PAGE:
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Recycling firm develops process to turn bumper fascias into new parts

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A major U.S. plastics recycler has announced a new bumper recycling process that involves turning fascias into pellets used to extrude or mold new parts.

In announcing its “first-of-its-kind” bumper recycling program this week, Ultra-Poly detailed how the process involves collecting damaged auto bumpers and turning them into raw material.

“Regarding our process, the fascia are fed into a large dual shaft shredder that completely tears them into irregular-shaped pieces which then go through another shaft shredder that further reduces the pieces to roughly two inches in size,” Kevin Cronin, Ultra-Poly’s vice president of sustainability and R&D, told Repairer Driven News. “That material is then finally sent to a high-speed grinder where it is further reduced to approximately three-quarter-of-an inch size or what is termed ‘regrind.’ The regrind then goes to an extruder where it is melted, filtered, and pelletized. Throughout the process, there are several steps where metal and other contaminants that may be present are removed.”

The material will be used to create a wheel well liner for GM heavy duty pickup trucks, Cronin said.

He added: “This recycled material has excellent mechanical and processing characteristics and is applicable for many different applications in automotive and is already commercial in applications such as dunnage and other material handling components.”

Ultra-Poly partnered with Autoneum North America Inc., a thermal and acoustic management vehicle solutions supplier, on the initiative.

“With the increasing challenge of OEMs to require more and more recycled content, this product delivers on that challenge,” said Dan Moler, Autoneum’s vice president of product development and engineering. “Everyone benefits – body shops, recyclers, automotive part manufacturers, OEMs, and most importantly, the environment.”

Ultra-Poly has been working for years on its initiative to turn discarded bumper fascias from auto body shops into raw material for manufacturing. It is also a member of the Plastics Industry Association, which announced in 2019 that its End-of-Life Vehicle Recycling Demonstration Project successfully proved “valuable” thermoplastic polyolefin (“TPO”) could be collected from bumper fascias.

Ultra-Poly said it was ultimately determined that the material could not be recovered for use back into new fascias, largely due to surface finish issues.

However, it said it saw an opportunity to use the material in non-appearance applications in both the automotive and industrial markets.

“This is a groundbreaking program that will help advance the automotive industry closer to achieving the standards of a circular economy,” Cronin said. “Sustainability is in the DNA of Ultra-Poly. Our commitment and expertise in improving the sustainability of the plastics industry is evident throughout our business model and we look forward to all that we can achieve with this innovative program.”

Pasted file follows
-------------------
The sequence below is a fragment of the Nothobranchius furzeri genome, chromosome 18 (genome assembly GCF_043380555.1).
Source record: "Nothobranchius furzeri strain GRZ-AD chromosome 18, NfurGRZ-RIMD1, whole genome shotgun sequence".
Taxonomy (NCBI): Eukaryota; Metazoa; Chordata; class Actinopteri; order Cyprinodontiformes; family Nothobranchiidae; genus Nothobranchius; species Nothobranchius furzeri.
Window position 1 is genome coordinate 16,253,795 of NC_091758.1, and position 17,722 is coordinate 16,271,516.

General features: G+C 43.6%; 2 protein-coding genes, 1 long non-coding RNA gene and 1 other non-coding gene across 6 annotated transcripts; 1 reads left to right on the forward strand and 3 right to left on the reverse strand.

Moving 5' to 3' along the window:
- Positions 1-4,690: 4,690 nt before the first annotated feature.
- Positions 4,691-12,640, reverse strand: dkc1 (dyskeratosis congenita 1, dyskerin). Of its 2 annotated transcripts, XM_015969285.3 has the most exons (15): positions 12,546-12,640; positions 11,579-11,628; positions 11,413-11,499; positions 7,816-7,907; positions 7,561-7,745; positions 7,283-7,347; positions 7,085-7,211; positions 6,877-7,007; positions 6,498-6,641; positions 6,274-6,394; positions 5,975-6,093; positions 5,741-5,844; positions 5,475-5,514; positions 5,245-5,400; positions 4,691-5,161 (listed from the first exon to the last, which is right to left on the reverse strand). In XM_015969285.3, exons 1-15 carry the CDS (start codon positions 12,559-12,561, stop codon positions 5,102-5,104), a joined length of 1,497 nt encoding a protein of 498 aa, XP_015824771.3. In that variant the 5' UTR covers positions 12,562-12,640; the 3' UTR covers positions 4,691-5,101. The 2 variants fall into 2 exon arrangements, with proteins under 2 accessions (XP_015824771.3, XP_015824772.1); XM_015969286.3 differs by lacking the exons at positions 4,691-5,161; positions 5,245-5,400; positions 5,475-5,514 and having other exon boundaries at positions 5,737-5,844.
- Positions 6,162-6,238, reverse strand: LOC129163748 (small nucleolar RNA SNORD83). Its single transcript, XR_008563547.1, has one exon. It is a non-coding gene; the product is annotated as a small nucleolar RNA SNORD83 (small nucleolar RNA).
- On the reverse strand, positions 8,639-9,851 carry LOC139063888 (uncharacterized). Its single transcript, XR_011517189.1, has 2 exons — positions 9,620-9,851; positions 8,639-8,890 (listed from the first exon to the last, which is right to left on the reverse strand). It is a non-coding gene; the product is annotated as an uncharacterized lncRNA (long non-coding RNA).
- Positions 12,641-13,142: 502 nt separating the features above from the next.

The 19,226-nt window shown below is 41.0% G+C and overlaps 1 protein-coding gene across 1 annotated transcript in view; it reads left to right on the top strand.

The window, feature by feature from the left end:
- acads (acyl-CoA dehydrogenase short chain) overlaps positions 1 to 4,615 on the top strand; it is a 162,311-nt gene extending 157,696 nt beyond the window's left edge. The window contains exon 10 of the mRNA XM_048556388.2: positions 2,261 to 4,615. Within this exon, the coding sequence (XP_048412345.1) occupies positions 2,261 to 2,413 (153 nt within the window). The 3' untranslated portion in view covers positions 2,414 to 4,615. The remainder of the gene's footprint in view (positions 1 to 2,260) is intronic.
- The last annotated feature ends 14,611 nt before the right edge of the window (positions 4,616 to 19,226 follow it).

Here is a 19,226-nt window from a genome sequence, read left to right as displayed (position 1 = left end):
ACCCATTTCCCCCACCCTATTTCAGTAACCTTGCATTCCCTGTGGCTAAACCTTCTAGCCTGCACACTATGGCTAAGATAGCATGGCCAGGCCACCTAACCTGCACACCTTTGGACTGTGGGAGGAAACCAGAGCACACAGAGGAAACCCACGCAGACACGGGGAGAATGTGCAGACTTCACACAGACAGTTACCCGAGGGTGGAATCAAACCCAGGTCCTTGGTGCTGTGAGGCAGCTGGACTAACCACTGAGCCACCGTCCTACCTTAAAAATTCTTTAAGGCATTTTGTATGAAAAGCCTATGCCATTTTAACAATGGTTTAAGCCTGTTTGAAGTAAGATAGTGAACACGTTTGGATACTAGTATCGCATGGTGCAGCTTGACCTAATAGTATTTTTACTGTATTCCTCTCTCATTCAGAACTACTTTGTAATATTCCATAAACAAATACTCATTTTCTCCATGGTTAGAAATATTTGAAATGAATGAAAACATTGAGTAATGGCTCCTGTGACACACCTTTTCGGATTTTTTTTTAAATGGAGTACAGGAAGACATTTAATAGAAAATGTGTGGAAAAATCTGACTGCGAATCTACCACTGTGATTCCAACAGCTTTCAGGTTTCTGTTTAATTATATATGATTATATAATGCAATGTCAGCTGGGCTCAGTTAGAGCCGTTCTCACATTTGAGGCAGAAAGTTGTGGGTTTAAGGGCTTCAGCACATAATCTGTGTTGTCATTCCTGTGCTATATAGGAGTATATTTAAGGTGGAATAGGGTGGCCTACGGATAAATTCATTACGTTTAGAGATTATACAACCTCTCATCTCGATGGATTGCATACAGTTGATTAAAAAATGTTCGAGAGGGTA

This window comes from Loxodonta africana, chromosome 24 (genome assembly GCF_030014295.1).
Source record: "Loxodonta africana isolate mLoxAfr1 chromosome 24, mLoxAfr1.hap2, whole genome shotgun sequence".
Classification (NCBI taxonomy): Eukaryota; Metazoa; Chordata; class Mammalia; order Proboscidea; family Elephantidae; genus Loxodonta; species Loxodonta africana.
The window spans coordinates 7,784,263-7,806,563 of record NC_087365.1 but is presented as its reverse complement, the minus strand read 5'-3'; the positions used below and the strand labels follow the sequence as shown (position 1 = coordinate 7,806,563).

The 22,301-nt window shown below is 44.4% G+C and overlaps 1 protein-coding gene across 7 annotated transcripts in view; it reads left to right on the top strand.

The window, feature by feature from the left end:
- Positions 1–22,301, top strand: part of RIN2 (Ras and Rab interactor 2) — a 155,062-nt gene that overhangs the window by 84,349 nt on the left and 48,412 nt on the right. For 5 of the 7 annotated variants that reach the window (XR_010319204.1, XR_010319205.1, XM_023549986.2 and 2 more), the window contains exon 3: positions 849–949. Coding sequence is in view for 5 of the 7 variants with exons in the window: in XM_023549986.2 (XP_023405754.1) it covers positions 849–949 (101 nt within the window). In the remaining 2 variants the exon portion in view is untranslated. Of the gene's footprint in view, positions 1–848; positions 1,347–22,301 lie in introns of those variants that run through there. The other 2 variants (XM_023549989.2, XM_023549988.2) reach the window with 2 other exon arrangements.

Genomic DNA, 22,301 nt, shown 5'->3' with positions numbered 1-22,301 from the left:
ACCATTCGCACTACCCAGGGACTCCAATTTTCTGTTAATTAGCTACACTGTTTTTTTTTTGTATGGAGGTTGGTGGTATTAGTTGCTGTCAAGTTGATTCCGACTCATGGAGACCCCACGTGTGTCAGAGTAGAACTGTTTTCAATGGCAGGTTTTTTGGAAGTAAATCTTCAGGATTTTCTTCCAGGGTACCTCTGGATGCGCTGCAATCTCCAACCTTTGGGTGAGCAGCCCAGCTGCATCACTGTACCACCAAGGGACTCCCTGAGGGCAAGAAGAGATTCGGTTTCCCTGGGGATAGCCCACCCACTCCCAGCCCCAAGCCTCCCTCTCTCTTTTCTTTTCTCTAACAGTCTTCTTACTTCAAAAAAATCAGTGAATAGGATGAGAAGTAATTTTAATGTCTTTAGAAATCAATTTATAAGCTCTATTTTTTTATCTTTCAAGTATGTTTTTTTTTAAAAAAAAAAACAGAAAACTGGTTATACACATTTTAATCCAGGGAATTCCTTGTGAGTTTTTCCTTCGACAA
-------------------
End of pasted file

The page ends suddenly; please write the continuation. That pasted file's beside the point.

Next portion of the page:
Ultra-Poly collects used bumper covers from auto body shops after they’ve been removed from vehicles and stripped of any usable parts. It said doing so offers two benefits for repairers. For one, it saves them money by removing bulky items from storage space without having to pay disposal fees. Another benefit, Ultra-Poly said, is that recycling the fascias ensures damaged products don’t return to the supply stream.

So far, Cronin said his organization has picked up more than 30,000 fascias from more than 200 body shops in Pennsylvania and northern New Jersey. Although it doesn’t normally offer payment for the fascias, Ultra-Poly said a number of shops have been happy to participate for other reasons.

“Quite a few shops have expressed that participating in this program gives them a strong sense of satisfaction that the material is being kept out of a landfill and going back into good productive use again,” he said.

According to the Plastics Industry Association, the initiative is also a win for the environment. It said in a 2021 case study that recycling bumper covers could spare about 1 million pounds of waste from heading to landfills.

Dave Hartman, president of the Michigan-based automotive recycling company Carhart Products, said turning automotive parts into new products is nothing new.
“Automotive plastics have been recycled in various forms since the first plastic bumper was built many years ago and today can be found in items from plastic roofing to underground piping and almost everything in between,” Hartman said. “It is always exciting when new uses are created and waste can be diverted.”
He added that as more vehicles are built, the need for sustainable disposal options is greater than ever.
“The value of recycled plastic is measured in pennies, and large items like six-foot-long, seven-pound plastic bumpers are difficult to store, handle, and transport,” Hartman said. “The collision repair industry and the recycling industry working together creating solutions that bring sharable value to replaced parts is the future of automotive recycling.”
Main image: Bumper fascias at a body shop are shown. (Provided by Ultra-Poly)


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